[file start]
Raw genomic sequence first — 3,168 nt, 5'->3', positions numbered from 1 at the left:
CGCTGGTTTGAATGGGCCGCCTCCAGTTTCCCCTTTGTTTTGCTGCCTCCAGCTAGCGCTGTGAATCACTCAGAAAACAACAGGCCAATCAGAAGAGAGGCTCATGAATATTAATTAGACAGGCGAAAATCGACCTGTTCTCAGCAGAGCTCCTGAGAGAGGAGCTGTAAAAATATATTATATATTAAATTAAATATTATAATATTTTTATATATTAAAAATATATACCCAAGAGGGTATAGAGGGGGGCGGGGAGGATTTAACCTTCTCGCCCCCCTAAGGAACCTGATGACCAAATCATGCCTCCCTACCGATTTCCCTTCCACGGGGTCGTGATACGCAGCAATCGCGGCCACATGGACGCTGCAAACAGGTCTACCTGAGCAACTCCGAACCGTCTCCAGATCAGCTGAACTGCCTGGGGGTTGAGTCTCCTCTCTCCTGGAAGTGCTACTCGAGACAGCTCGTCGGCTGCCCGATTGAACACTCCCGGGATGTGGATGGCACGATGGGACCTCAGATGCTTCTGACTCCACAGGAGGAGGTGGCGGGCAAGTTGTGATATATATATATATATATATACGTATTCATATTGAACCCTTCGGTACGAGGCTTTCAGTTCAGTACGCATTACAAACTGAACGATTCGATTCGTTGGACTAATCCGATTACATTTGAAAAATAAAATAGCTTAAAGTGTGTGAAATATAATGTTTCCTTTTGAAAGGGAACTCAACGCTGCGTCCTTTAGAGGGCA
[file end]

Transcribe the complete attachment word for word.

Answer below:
Raw genomic sequence first — 3,168 nt, 5'->3', positions numbered from 1 at the left:
CGCTGGTTTGAATGGGCCGCCTCCAGTTTCCCCTTTGTTTTGCTGCCTCCAGCTAGCGCTGTGAATCACTCAGAAAACAACAGGCCAATCAGAAGAGAGGCTCATGAATATTAATTAGACAGGCGAAAATCGACCTGTTCTCAGCAGAGCTCCTGAGAGAGGAGCTGTAAAAATATATTATATATTAAATTAAATATTATAATATTTTTATATATTAAAAATATATACCCAAGAGGGTATAGAGGGGGGCGGGGAGGATTTAACCTTCTCGCCCCCCTAAGGAACCTGATGACCAAATCATGCCTCCCTACCGATTTCCCTTCCACGGGGTCGTGATACGCAGCAATCGCGGCCACATGGACGCTGCAAACAGGTCTACCTGAGCAACTCCGAACCGTCTCCAGATCAGCTGAACTGCCTGGGGGTTGAGTCTCCTCTCTCCTGGAAGTGCTACTCGAGACAGCTCGTCGGCTGCCCGATTGAACACTCCCGGGATGTGGATGGCACGATGGGACCTCAGATGCTTCTGACTCCACAGGAGGAGGTGGCGGGCAAGTTGTGATATATATATATATATATATACGTATTCATATTGAACCCTTCGGTACGAGGCTTTCAGTTCAGTACGCATTACAAACTGAACGATTCGATTCGTTGGACTAATCCGATTACATTTGAAAAATAAAATAGCTTAAAGTGTGTGAAATATAATGTTTCCTTTTGAAAGGGAACTCAACGCTGCGTCCTTTAGAGGGCA